Best Personal Injury Lawyers Charlotte, NC (2024) – Forbes Advisor – Forbes

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North Carolina has harsh restrictions on personal injury cases, making it challenging to receive a fair recovery. Fortunately, talented personal injury lawyers can help you through these obstacles. Here are the laws that may affect your claim.

Statute of Limitations in Personal Injury

A statute of limitations is a time limit on filing a lawsuit. Do not confuse this with filing an insurance claim. Most insurance companies want you to file a claim within days of the accident, so never delay that step.

Claims involving bodily injury must be filed within three years of the accident. For example, if you slipped down an escalator and broke your leg on June 1, 2022, you have until June 1, 2025, to file a lawsuit.

However, if you seek a personal injury lawyer to file a wrongful death claim after losing a loved one to someone else’s negligence, you have two years from the date of death.

The statute of limitations is more complex with medical malpractice claims.

  • You usually have three years from the date of the treatment or procedure that amounted to malpractice.
  • But if the injury is not discovered for two or more years, you have one year to file suit from the date you discovered the condition.
  • However, you cannot file a lawsuit more than four years after the treatment or procedure.
  • The exception to that rule is if the malpractice claims involve foreign objects left in your body. You can file the lawsuit within one year of discovering the object but no later than 10 years after the date of the treatment or procedure.

If your defendant is a state government entity, you have the same statute of limitations but extra steps with other deadlines. Before you proceed with a lawsuit, you must file a notice of claim with the Industrial Commission within three years of a personal claim or two years after a wrongful death.

Determining Fault in North Carolina

North Carolina follows the doctrine of pure contributory negligence. If the plaintiff is slightly at fault, meaning as little as 1%, it bars recovery. So, you can’t receive damages from a defendant even if they are 99% at fault.

The defendant has the burden of proof when showing that the plaintiff was at least one percent at fault. This burden is low, so if you were speeding, walking on a damaged sidewalk while looking at your phone or generally distracted and unable to look out for your safety, a defendant could effectively kill your claim. Unfortunately, it doesn’t take much to show you had some fault in your injuries.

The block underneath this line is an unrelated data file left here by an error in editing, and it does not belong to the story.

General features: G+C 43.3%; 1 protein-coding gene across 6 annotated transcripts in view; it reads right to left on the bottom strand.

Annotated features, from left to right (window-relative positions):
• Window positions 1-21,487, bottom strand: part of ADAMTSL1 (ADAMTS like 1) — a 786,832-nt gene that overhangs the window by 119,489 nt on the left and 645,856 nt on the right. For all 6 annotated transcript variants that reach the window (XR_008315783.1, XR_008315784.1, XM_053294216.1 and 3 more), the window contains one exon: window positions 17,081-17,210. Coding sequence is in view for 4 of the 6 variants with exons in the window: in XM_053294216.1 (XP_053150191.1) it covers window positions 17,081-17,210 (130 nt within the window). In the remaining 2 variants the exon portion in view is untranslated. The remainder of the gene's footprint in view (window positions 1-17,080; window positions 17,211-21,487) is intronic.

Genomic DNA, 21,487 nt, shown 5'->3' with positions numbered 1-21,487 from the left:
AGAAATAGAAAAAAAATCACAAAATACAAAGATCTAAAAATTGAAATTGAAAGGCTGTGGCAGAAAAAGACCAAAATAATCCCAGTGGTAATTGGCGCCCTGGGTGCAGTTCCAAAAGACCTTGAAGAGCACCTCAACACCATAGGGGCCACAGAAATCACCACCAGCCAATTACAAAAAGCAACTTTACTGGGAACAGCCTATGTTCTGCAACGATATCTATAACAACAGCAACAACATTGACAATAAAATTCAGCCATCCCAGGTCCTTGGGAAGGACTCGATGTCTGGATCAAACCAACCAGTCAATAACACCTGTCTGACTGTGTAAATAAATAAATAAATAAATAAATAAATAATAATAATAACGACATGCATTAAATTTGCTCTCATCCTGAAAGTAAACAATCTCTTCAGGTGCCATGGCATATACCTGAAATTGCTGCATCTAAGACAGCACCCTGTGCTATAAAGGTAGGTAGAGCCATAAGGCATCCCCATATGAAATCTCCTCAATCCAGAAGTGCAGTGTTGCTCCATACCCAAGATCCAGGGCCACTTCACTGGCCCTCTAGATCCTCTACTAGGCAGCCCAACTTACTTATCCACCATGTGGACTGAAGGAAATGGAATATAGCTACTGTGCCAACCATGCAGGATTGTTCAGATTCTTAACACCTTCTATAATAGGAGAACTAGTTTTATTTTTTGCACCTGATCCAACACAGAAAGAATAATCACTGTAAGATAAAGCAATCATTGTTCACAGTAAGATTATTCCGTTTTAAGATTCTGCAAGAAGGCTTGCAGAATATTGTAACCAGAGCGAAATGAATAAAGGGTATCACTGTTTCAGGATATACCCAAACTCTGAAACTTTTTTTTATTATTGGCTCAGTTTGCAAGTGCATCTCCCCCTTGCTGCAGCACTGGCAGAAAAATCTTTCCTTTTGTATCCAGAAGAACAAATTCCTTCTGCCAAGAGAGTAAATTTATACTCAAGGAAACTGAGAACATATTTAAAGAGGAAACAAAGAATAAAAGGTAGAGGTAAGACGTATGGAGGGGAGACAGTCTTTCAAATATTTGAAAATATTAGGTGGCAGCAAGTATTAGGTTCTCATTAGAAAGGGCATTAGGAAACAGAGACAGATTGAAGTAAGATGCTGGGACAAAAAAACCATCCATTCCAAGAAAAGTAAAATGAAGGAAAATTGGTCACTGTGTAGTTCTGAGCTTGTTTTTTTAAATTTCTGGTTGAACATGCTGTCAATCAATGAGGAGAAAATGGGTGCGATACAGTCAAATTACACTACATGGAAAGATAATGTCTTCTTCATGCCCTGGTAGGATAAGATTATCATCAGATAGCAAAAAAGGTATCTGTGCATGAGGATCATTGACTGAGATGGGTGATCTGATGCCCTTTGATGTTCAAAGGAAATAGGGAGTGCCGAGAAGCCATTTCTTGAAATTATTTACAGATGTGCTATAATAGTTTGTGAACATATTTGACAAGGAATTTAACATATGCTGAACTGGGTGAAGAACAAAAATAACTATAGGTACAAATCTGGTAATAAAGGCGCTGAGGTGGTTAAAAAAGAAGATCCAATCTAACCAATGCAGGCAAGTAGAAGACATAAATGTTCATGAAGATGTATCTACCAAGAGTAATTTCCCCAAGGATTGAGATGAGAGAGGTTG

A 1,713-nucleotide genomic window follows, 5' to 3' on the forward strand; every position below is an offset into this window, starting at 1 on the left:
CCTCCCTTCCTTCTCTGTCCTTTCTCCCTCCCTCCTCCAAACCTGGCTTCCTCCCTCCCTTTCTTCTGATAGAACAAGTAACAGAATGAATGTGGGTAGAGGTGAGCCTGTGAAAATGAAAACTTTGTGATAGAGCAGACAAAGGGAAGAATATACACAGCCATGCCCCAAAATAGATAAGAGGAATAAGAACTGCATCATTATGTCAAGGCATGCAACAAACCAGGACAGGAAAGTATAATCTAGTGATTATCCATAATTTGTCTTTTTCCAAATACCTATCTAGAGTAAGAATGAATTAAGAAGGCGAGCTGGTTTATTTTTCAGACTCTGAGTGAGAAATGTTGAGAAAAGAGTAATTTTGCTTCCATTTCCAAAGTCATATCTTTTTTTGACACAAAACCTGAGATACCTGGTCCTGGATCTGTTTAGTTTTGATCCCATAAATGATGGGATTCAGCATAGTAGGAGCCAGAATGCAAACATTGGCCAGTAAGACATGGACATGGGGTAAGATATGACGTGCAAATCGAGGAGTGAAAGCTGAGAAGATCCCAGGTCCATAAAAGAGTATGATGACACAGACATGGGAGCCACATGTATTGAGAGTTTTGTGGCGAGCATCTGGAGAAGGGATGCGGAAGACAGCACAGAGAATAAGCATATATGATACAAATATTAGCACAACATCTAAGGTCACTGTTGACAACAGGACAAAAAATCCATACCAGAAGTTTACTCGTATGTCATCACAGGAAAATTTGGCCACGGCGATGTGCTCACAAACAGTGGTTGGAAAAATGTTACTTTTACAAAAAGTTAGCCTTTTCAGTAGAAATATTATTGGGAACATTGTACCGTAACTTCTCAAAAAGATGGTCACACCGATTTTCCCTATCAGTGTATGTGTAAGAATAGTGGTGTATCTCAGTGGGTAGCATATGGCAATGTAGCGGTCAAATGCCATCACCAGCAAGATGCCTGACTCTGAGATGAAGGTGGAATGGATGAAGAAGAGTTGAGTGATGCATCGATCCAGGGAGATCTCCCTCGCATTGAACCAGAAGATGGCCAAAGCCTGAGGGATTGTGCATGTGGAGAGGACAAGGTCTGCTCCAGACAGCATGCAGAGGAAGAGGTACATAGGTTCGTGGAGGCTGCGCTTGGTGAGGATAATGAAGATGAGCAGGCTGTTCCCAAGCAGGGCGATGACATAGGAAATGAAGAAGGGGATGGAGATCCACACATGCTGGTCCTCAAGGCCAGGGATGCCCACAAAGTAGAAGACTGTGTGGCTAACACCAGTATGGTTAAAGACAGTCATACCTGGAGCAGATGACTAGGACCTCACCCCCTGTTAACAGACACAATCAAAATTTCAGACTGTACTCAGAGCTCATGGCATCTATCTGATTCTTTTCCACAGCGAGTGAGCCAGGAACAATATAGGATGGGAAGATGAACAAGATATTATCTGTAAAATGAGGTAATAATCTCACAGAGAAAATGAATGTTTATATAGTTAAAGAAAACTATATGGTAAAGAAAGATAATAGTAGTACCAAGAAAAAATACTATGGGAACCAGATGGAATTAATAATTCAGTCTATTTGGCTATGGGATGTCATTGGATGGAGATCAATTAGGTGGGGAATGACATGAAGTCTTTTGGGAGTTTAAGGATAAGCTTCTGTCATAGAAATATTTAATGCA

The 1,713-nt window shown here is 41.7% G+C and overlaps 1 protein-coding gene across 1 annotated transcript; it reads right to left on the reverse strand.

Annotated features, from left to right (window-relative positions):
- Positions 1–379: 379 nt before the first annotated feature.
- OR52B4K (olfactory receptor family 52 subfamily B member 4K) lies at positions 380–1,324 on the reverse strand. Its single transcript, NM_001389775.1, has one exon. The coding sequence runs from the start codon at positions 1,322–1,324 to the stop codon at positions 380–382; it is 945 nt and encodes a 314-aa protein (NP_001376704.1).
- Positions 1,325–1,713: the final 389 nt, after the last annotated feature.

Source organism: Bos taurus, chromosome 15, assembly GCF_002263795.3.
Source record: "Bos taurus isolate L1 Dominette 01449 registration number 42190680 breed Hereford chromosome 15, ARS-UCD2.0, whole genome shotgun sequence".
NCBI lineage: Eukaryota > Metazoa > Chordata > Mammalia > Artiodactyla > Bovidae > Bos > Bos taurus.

However, you are not entirely out of options, even if you’re not the perfect plaintiff. Exceptions to contributory negligence include:

  • Children, usually below the age of seven
  • Cognitive impairment
  • Defendant had a last clear chance to avoid an accident, e.g., swerve from the jaywalking pedestrian
  • Willful and wanton conduct, which arises into willful negligence and extreme conduct

Dog Bite Liability

Many states may protect a dog owner if the dog has no previous record of aggression. North Carolina applies strict liability to dog bites, even if the dog never bit anyone before. So, dog owners are liable for any damages arising from a dog bite, regardless of the dog’s past behavior.

Limits on Personal Injury Recovery

North Carolina limits personal injury recovery for medical malpractice and punitive damages. There are no limits on economic damages, which include medical bills, lost wages and other documentable expenses arising from an injury.

The limit in medical malpractice applies to non-economic damages, also called pain and suffering. These damages cap at $500,000, no matter the extent of your injury.

Punitive damages cannot exceed three times the economic damage amount or $250,000, whichever is greater. This limit is unlikely to apply to your case. Punitive damages are rare in personal injury cases unless there is some obscenely indifferent conduct involved.

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